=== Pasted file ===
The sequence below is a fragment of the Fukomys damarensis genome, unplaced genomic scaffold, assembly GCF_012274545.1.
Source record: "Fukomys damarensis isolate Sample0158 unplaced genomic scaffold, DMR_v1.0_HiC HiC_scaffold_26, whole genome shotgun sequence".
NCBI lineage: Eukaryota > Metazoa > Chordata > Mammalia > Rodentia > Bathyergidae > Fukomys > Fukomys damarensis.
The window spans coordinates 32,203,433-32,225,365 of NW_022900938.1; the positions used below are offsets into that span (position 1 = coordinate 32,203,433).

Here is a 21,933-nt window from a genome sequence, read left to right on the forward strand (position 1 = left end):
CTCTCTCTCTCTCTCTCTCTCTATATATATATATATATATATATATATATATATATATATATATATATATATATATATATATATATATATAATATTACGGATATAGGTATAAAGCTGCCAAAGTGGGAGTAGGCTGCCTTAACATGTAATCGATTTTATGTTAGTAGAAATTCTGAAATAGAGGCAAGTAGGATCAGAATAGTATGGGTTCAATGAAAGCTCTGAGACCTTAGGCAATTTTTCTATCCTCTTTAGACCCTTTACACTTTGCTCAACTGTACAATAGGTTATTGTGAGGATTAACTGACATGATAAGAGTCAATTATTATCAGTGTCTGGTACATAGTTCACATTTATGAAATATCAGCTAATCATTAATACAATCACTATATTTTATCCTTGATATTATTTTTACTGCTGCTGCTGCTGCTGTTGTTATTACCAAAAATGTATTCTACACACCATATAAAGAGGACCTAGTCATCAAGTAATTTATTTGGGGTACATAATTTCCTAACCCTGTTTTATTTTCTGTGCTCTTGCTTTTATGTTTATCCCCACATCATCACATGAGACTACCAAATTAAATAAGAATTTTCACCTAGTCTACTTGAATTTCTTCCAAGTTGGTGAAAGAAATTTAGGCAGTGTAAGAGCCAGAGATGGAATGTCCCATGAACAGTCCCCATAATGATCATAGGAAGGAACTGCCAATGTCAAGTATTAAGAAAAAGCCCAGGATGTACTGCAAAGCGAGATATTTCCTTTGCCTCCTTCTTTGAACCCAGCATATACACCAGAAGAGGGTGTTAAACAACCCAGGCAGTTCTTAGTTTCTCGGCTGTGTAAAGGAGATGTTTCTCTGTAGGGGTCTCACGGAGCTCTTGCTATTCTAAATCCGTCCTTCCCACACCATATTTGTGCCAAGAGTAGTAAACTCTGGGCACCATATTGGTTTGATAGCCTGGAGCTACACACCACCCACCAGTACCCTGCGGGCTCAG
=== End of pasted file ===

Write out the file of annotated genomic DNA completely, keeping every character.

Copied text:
The sequence below is a fragment of the Fukomys damarensis genome, unplaced genomic scaffold, assembly GCF_012274545.1.
Source record: "Fukomys damarensis isolate Sample0158 unplaced genomic scaffold, DMR_v1.0_HiC HiC_scaffold_26, whole genome shotgun sequence".
NCBI lineage: Eukaryota > Metazoa > Chordata > Mammalia > Rodentia > Bathyergidae > Fukomys > Fukomys damarensis.
The window spans coordinates 32,203,433-32,225,365 of NW_022900938.1; the positions used below are offsets into that span (position 1 = coordinate 32,203,433).

Here is a 21,933-nt window from a genome sequence, read left to right on the forward strand (position 1 = left end):
CTCTCTCTCTCTCTCTCTCTCTATATATATATATATATATATATATATATATATATATATATATATATATATATATATATATATATATATAATATTACGGATATAGGTATAAAGCTGCCAAAGTGGGAGTAGGCTGCCTTAACATGTAATCGATTTTATGTTAGTAGAAATTCTGAAATAGAGGCAAGTAGGATCAGAATAGTATGGGTTCAATGAAAGCTCTGAGACCTTAGGCAATTTTTCTATCCTCTTTAGACCCTTTACACTTTGCTCAACTGTACAATAGGTTATTGTGAGGATTAACTGACATGATAAGAGTCAATTATTATCAGTGTCTGGTACATAGTTCACATTTATGAAATATCAGCTAATCATTAATACAATCACTATATTTTATCCTTGATATTATTTTTACTGCTGCTGCTGCTGCTGTTGTTATTACCAAAAATGTATTCTACACACCATATAAAGAGGACCTAGTCATCAAGTAATTTATTTGGGGTACATAATTTCCTAACCCTGTTTTATTTTCTGTGCTCTTGCTTTTATGTTTATCCCCACATCATCACATGAGACTACCAAATTAAATAAGAATTTTCACCTAGTCTACTTGAATTTCTTCCAAGTTGGTGAAAGAAATTTAGGCAGTGTAAGAGCCAGAGATGGAATGTCCCATGAACAGTCCCCATAATGATCATAGGAAGGAACTGCCAATGTCAAGTATTAAGAAAAAGCCCAGGATGTACTGCAAAGCGAGATATTTCCTTTGCCTCCTTCTTTGAACCCAGCATATACACCAGAAGAGGGTGTTAAACAACCCAGGCAGTTCTTAGTTTCTCGGCTGTGTAAAGGAGATGTTTCTCTGTAGGGGTCTCACGGAGCTCTTGCTATTCTAAATCCGTCCTTCCCACACCATATTTGTGCCAAGAGTAGTAAACTCTGGGCACCATATTGGTTTGATAGCCTGGAGCTACACACCACCCACCAGTACCCTGCGGGCTCAG